(2) Development of technology for weakening electric fields during P/E operations
As the performance of automotive analog devices improves and the trend toward single-chip integration with MCUs continues, and the scope of applications expands from analog circuit tuning to include auto-fitting or data logging functionality, market demand for flash memory with greater P/E endurance is expected to increase. A newly developed adaptable slope pulse control (ASPC) technology enables generation of smoother rewrite pulses as a way to weaken electric fields that can degrade the characteristics of memory cells, boosting P/E endurance to over 100 million cycles.
(3) Development of energy efficient P/E current technology
The newly developed technology uses ASPC when applying rewrite pulses, monitoring the current value when pulses are applied and switching automatically to the optimal clock frequency. This lowers current consumption during P/E operations to a mere 98 µA (microampere: 1 millionth of an ampere), which translates into a rewrite energy of 0.07 mJ/8 KB.
(4) Contribution to reduced power consumption for eco-friendly automotive systems
The newly developed idling program erase management unit (IPEMU) function enables the flash memory to control rewrites itself when the vehicle’s engine is stopped by a start-stop (anti-idling) system. This makes it possible to terminate the CPU and SRAM that activates the flash control and reduces power consumption during idle state by 99 percent.
By adopting these technologies, Renesas has developed 128 KB (kilobyte) flash memory prototypes employing 90nm 1T-MONOS flash memory that successfully achieved the industry's first P/E endurance over 100 million cycles with a low rewrite current of 98 µA. This rewrite current is two orders of magnitude smaller than previously achieved and translates into a rewrite energy of 0.07 mJ/8 KB.
The ability to easily add flash memory to devices employing a variety of processes, combined with low power consumption, is expected to also expand the range of possible IoT applications.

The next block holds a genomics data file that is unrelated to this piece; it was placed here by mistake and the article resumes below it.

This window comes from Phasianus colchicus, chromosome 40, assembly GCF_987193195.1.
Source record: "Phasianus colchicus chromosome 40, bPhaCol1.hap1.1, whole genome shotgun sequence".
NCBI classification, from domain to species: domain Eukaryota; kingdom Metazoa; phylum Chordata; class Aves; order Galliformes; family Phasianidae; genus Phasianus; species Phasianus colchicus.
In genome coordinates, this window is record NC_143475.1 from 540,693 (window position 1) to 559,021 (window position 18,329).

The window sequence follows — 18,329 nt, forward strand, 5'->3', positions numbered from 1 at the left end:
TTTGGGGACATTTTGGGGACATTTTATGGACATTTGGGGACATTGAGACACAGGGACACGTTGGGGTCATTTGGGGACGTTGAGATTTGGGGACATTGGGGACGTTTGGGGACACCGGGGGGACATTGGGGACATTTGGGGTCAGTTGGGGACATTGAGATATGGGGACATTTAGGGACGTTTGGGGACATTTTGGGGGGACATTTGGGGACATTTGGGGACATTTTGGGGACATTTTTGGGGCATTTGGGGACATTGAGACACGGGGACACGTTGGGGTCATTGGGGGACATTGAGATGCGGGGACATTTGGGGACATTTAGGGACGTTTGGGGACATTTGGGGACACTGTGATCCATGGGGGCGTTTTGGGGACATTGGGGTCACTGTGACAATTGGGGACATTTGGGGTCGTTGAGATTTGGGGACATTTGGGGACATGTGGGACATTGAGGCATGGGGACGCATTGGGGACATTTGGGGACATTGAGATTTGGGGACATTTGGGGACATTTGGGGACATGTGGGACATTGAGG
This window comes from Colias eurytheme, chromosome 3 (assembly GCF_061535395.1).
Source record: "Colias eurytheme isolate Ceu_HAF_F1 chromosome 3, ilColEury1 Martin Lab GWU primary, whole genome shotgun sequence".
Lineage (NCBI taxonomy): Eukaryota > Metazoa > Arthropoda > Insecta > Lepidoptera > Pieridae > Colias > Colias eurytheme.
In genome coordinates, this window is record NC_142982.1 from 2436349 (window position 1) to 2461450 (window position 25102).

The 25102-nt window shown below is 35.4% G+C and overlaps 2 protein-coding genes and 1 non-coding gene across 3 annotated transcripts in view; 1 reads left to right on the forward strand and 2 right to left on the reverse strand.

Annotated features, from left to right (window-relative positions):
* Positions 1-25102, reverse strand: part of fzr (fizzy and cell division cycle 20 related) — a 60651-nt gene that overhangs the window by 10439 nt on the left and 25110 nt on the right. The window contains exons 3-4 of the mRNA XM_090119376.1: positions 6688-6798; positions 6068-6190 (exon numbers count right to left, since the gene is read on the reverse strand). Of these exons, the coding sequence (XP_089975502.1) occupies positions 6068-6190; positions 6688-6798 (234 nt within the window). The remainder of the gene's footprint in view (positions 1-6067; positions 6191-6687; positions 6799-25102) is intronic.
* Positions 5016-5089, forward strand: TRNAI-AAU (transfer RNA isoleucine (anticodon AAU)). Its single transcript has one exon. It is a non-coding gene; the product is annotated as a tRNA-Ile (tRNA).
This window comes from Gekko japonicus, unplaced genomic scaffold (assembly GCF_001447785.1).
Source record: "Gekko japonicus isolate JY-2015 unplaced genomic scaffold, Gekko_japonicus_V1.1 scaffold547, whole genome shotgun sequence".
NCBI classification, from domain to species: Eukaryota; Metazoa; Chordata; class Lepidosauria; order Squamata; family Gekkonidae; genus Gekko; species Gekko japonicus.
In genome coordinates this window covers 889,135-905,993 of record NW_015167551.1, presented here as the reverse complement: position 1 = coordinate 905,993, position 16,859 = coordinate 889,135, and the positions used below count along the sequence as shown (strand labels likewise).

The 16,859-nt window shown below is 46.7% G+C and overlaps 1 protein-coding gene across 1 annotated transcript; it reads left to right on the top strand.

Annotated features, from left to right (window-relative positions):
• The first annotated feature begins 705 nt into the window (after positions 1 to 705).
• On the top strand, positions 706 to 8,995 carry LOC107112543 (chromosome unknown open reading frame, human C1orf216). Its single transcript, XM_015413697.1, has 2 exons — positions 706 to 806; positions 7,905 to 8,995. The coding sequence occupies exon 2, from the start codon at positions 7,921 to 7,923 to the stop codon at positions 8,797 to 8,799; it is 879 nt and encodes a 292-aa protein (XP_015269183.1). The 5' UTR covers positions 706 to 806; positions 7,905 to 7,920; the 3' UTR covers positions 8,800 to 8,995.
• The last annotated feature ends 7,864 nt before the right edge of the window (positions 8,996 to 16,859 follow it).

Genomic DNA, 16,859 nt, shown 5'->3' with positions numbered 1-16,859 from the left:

Renesas announced this technology on February 2 at the International Solid-State Circuits Conference (ISSCC) held in San Francisco from January 31 to February 4, 2016.
(Note 1) Renesas has been using MONOS (metal-oxide-nitride-oxide-silicon) as the semiconductor material for EEPROM products and secure MCUs for more than 20 years. MONOS technology accumulated over many years is used for the on-chip flash memory of the company's MCUs. Renesas also employs an exclusive transistor configuration for its MONOS flash memory.
(Note 2) The abbreviation Tj refers to the junction temperature of the chip.
(Note 3) Unification of mechanical and electrical elements involves the integration into a single unit of mechanical components and electronic circuits in order to achieve greater compactness and energy efficiency.
(Note 4) eFUSE is a type of non-volatile memory (one-time programmable read-only memory: OTP) that can be fabricated using the CMOS process.
About Renesas Electronics Corporation
Renesas Electronics Corporation (TSE: 6723) delivers trusted embedded design innovation with complete semiconductor solutions that enable billions of connected, intelligent devices to enhance the way people work and live. A global leader in microcontrollers, analog, power, and SoC products, Renesas provides comprehensive solutions for a broad range of automotive, industrial, infrastructure, and IoT applications that help shape a limitless future. Learn more at renesas.com. Follow us on LinkedIn, Facebook, Twitter, and YouTube.